WASTE LINE: Nicholson used to race motorcycles and, because of liver damage, doesn’t have a strong sense of smell. He is “sort of made for this work,” he says.

How to Clean a Crime Scene

A pro shares the tips of his blood-soaked trade.

My partner and son-in-law, Jeremy, and his cousin Johnny were up visiting from Pearland, and we’d heard he was working on crime scenes, cleaning up blood. Johnny had been an accountant, and his neighbor down the street was a cop. They’d seen a crime and trauma remediation episode on Dirty Jobs and decided to get into it. We had a good appraisal business and weren’t interested in anything else. But Johnny asked if we wanted to set up in the Dallas area. I said, “I don’t want to touch the dead bodies.” He said, “No, it’s just the aftermath. It’s what’s left over. The bodies are gone.” That was 14 years ago. 

If there’s a large puddle of blood, it coagulates, turns Jell-O-ish. We try to start around the edges and work toward the center. We use a lot of paper towels. Sometimes kitty litter. 

So, we went to training down in Pearland and worked on a mock-up job. They actually used pig blood. I don’t know where he gets it. Local butcher, maybe. We were right in the middle of cleaning that up, and we got this double homicide call. There was an older woman in her 70s, and her daughter in her 40s or 50s. They’d been having it out with a neighbor. His Rottweiler kept getting in their trash. They confronted him about it. He went and got a knife, knocked on the front door, and as soon as she opened the door, he stabbed and killed her, then ran down the hall and killed the daughter. There were two large puddles of blood. We were pretty nervous. We already knew what to do, but it’s different when you actually go start on a real one. You’re sweating from being nervous before you even start working. But it was nothing hard at all. It wasn’t really a shock. If anything, we were shocked by how little it bothered us. I raced motorcycles growing up and had liver damage, so I don’t have a real strong sense of smell. My son-in-law got in fights in school and has a deviated septum. We’re sort of made for this work.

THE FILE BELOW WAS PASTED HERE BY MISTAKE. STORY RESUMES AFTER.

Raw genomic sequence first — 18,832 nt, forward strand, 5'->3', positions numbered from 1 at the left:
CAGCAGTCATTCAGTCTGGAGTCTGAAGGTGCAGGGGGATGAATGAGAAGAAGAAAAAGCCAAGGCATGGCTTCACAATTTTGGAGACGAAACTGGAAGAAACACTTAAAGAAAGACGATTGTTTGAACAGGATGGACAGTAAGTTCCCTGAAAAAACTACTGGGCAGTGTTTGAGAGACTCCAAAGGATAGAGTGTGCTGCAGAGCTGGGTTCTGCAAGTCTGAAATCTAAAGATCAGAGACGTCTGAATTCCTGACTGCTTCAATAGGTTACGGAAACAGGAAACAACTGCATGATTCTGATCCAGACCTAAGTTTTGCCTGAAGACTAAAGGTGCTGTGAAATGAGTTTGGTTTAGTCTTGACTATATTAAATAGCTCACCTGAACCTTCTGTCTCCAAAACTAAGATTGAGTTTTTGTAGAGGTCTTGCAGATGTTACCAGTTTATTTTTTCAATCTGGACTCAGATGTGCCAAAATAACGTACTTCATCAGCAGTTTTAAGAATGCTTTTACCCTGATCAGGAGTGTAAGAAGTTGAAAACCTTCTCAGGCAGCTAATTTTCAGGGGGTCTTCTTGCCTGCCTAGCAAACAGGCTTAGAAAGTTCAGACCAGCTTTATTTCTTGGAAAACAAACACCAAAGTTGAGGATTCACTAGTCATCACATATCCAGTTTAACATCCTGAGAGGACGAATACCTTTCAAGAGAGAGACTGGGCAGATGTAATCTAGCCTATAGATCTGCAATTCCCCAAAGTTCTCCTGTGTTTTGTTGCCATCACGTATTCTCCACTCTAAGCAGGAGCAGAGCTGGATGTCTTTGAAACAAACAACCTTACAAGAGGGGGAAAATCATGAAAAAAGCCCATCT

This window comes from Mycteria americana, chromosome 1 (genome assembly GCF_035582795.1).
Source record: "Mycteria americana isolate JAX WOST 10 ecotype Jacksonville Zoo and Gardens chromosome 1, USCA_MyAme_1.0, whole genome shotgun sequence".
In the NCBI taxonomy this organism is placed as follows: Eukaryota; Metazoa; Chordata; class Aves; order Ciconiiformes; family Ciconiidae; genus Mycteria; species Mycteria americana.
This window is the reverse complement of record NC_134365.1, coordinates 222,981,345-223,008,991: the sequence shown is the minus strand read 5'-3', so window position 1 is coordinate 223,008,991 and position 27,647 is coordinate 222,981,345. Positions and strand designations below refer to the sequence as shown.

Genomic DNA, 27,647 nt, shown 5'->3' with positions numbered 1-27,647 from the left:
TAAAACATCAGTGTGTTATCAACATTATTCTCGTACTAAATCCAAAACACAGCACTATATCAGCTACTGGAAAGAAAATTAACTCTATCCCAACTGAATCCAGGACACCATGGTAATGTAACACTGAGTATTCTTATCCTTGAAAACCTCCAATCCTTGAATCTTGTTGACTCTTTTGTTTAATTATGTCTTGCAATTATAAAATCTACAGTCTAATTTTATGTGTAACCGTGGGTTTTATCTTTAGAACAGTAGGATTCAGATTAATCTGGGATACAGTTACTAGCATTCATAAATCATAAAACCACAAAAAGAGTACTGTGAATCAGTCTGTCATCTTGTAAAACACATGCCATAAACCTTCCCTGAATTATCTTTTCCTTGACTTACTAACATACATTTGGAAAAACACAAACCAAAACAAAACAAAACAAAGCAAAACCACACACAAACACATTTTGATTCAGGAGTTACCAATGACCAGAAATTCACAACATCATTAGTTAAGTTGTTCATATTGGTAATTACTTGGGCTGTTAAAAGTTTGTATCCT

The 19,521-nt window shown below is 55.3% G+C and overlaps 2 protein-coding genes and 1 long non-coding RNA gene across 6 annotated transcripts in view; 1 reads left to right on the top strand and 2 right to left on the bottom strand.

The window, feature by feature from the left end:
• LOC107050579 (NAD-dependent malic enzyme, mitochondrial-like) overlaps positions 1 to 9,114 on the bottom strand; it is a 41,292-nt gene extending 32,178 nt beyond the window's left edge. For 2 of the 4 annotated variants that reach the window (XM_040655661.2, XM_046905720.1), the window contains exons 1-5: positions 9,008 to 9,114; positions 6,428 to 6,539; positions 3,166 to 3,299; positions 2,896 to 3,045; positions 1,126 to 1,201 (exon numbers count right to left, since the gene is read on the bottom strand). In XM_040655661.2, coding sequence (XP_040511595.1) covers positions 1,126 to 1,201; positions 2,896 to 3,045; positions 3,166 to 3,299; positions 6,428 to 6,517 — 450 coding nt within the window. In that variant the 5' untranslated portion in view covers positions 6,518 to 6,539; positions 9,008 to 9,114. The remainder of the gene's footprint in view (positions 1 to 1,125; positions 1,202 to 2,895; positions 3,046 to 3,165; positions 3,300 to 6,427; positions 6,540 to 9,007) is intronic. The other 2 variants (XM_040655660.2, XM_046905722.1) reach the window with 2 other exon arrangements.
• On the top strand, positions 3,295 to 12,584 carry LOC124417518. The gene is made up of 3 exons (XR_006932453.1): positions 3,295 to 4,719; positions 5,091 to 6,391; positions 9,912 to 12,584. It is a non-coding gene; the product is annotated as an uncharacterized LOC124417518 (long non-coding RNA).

If there’s a large puddle of blood, it coagulates, turns Jell-O-ish. We try to start around the edges and work toward the center. We use a lot of paper towels. Sometimes kitty litter. If we do a job where it’s on the floor, we’ll cut the carpet and padding out. If it’s on a pier-and-beam house with a wooden floor, we’ve had to cut out the floor. If it’s vinyl, that’s pretty easy. With a decomp, you carry it with you because of the odors in your clothes and hair. We were at a Walmart in Shreveport one time after a decomp job, and my son-in-law forgot to bring a clean shirt. He walked right by this lady, and she stops and turns around and is sniffing, like, “Oh, my gosh, it’s like a zombie walked by.”

The worst job of all, we were down in the south part of Dallas. There was a guy on the front porch when we got there. He was distraught, worn-out looking. Someone had broken into his house, killed his wife, and killed his baby in the crib. With most of the jobs we go to, we’re there by ourselves. We don’t see anybody that’s actually involved. We’ll see pictures on the wall, but as far as we know, it could be anybody. We don’t make that connection. But when you see the guy there and he tells you what happened, it’s tough.

We cut up a little bit. You have to. We’ll find certain things at somebody’s house—adult things—and we’ll joke with them. We have to keep our sanity. We eat a lot at Denny’s, because it’s usually the only place open when we finish. If it’s early enough, we’ll grab a couple of drinks to relax a bit. The first thing we do when we get home is get undressed, take a bath, and throw clothes in the washer. 

—as told to Brantley Hargrove

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